Geography can play a role in determining relative levels
of household well-being, as can be seen in Uganda’s latest
poverty maps (for 2005).
These maps give a visual representation of average livestock
densities in number of animals per square kilometer of
cattle, goats, sheep, pigs, and poultry in subcounties across
Uganda, drawing on
The 11.4 million head of cattle counted in Uganda’s 2008
national livestock census are
not evenly distributed across the districts.
Kotido, Nakapiripirit, and Kaabong are the districts with
This map shows the prevalence of rangeland-based livestock-only systems (tan colors) across the north.
A new set of maps illustrating levels of clean drinking water, sanitation facilities, and poverty in Uganda will help guide national development planning.
By Norbert Henninger and Florence Landsberg on October 8, 2009
State of the art GIS maps shed new light on Uganda’s development challenges.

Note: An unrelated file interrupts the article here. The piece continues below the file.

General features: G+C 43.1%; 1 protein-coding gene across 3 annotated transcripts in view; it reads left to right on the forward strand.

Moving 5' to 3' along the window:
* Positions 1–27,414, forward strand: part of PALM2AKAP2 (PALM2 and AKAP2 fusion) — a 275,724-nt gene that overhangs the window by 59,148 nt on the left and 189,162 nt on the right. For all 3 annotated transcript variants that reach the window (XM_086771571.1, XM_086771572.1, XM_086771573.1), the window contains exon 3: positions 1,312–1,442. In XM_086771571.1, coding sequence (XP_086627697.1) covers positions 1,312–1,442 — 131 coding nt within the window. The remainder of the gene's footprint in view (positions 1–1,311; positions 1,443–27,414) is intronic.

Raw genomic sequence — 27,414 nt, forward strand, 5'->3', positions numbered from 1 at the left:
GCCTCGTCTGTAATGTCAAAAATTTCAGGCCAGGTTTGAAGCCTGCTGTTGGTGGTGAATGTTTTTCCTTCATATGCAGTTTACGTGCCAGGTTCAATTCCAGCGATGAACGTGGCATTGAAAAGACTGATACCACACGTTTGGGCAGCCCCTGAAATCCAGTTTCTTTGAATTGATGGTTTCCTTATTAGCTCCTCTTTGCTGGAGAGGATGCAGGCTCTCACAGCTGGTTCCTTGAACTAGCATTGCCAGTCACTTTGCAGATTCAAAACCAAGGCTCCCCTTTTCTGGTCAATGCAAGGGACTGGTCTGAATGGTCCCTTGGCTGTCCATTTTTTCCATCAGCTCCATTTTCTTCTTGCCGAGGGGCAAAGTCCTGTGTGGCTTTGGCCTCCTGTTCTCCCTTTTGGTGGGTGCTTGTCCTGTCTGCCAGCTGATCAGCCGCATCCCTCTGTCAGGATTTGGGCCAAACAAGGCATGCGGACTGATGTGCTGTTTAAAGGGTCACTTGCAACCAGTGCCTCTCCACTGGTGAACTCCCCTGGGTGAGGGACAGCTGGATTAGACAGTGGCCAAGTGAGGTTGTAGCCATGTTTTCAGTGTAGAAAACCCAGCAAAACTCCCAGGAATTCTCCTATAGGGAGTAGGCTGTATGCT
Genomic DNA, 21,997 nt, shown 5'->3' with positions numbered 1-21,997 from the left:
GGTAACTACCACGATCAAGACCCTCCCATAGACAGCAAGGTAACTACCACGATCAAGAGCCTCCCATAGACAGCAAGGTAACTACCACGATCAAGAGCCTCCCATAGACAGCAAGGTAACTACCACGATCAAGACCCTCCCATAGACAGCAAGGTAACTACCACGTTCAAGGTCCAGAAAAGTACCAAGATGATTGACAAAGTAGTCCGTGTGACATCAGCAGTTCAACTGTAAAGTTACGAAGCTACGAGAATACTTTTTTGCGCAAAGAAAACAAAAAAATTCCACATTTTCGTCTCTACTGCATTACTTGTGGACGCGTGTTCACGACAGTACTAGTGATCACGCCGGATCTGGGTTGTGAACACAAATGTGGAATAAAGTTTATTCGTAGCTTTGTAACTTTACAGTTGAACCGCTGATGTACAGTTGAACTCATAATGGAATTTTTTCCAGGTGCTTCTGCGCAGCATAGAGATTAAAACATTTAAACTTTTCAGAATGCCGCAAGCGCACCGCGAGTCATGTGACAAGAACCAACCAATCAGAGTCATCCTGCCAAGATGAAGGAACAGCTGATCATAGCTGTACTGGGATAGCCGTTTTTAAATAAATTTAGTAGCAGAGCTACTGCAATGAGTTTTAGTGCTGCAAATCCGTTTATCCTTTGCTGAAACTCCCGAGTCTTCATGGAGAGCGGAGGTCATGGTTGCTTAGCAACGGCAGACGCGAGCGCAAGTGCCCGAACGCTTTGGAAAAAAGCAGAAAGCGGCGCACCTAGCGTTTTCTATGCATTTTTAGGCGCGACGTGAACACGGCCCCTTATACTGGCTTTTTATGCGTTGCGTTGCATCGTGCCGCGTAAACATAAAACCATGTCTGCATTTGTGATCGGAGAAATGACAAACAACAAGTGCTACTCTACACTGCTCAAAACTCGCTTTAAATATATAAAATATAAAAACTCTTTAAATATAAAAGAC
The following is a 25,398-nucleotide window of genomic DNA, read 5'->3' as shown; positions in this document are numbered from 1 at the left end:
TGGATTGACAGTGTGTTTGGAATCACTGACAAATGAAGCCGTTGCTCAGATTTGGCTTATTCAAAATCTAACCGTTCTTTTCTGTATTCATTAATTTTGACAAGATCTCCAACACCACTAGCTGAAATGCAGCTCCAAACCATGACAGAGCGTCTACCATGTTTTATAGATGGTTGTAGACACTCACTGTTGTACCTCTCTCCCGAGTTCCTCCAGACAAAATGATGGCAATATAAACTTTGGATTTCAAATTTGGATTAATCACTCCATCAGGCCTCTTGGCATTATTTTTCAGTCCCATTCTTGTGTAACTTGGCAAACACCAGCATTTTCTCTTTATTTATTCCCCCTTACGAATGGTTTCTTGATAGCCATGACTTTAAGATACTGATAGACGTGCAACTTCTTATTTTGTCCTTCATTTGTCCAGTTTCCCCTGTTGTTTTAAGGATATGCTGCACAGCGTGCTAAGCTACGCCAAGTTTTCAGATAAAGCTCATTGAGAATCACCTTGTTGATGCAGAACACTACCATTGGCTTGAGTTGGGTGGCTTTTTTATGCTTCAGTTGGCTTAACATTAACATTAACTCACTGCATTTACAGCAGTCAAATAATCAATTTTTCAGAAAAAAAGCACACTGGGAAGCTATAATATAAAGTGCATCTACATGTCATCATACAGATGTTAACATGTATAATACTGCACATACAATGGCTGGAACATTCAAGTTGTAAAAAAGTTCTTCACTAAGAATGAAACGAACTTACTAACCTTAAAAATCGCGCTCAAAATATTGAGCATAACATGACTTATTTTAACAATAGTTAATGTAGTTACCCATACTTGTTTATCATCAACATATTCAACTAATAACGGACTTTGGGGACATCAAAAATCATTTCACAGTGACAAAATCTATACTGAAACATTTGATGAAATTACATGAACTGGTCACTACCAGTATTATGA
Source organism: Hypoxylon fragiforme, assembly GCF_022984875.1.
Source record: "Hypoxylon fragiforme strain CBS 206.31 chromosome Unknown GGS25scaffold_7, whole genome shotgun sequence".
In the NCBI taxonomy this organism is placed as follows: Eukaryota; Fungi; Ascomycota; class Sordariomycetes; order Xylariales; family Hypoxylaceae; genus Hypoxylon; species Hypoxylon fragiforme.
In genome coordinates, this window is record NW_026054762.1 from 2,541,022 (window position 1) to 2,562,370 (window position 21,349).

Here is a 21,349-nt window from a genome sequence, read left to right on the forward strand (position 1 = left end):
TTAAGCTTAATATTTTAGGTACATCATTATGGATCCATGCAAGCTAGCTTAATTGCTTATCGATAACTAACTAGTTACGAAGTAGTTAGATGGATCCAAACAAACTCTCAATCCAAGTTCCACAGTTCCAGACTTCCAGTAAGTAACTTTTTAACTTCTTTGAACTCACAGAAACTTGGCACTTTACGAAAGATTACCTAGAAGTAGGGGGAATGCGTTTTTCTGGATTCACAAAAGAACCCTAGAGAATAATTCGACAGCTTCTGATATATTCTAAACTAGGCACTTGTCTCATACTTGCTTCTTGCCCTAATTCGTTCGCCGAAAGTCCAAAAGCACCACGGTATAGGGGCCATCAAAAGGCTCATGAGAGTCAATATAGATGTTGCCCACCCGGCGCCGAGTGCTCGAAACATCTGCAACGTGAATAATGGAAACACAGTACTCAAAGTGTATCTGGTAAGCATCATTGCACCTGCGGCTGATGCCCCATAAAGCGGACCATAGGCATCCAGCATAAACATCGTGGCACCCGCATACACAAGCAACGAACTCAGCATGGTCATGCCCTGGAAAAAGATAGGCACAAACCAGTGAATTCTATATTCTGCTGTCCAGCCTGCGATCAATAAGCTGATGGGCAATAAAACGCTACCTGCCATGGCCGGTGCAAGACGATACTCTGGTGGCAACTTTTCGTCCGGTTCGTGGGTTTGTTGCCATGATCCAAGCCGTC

This map shows the percentage of households that cannot afford to use soap, a measure from the census showing the lack of basic necessities.
This map shows the percentage of households relying on open sources of drinking water, such as lakes, streams, etc., and therefore at risk of waterborne diseases attributed to unsafe sources.
This map shows the densities of households without access to improved sanitation in each subcounty.
The more darkly shaded areas have the highest density of households without adequate sanitation,
This map displays the poverty density (the number of poor people per square km) for subcounties that had not achieved Uganda’s interim national rural target of 58 percent improved sanitation coverag
This map displays the poverty rate (the percent of the population below the poverty line) for subcounties that had not achieved Uganda’s interim national rural target of 58 percent improved sanitation
This map highlights the rural subcounties that had not attained the Uganda’s interim national rural target of 58 percent of improved sanitation coverage (HSSP I) in 2002.
This map shows the spatial distribution of improved sanitation coverage data by subcounty.
Planners can use this map to identify areas of progress as well as underachieving locations.
Note: Seven subcounties in Kaabong District, all with safe drinking water coverage below 20 percent, are not shown in this map because reliable poverty estimates were not available for 2005.
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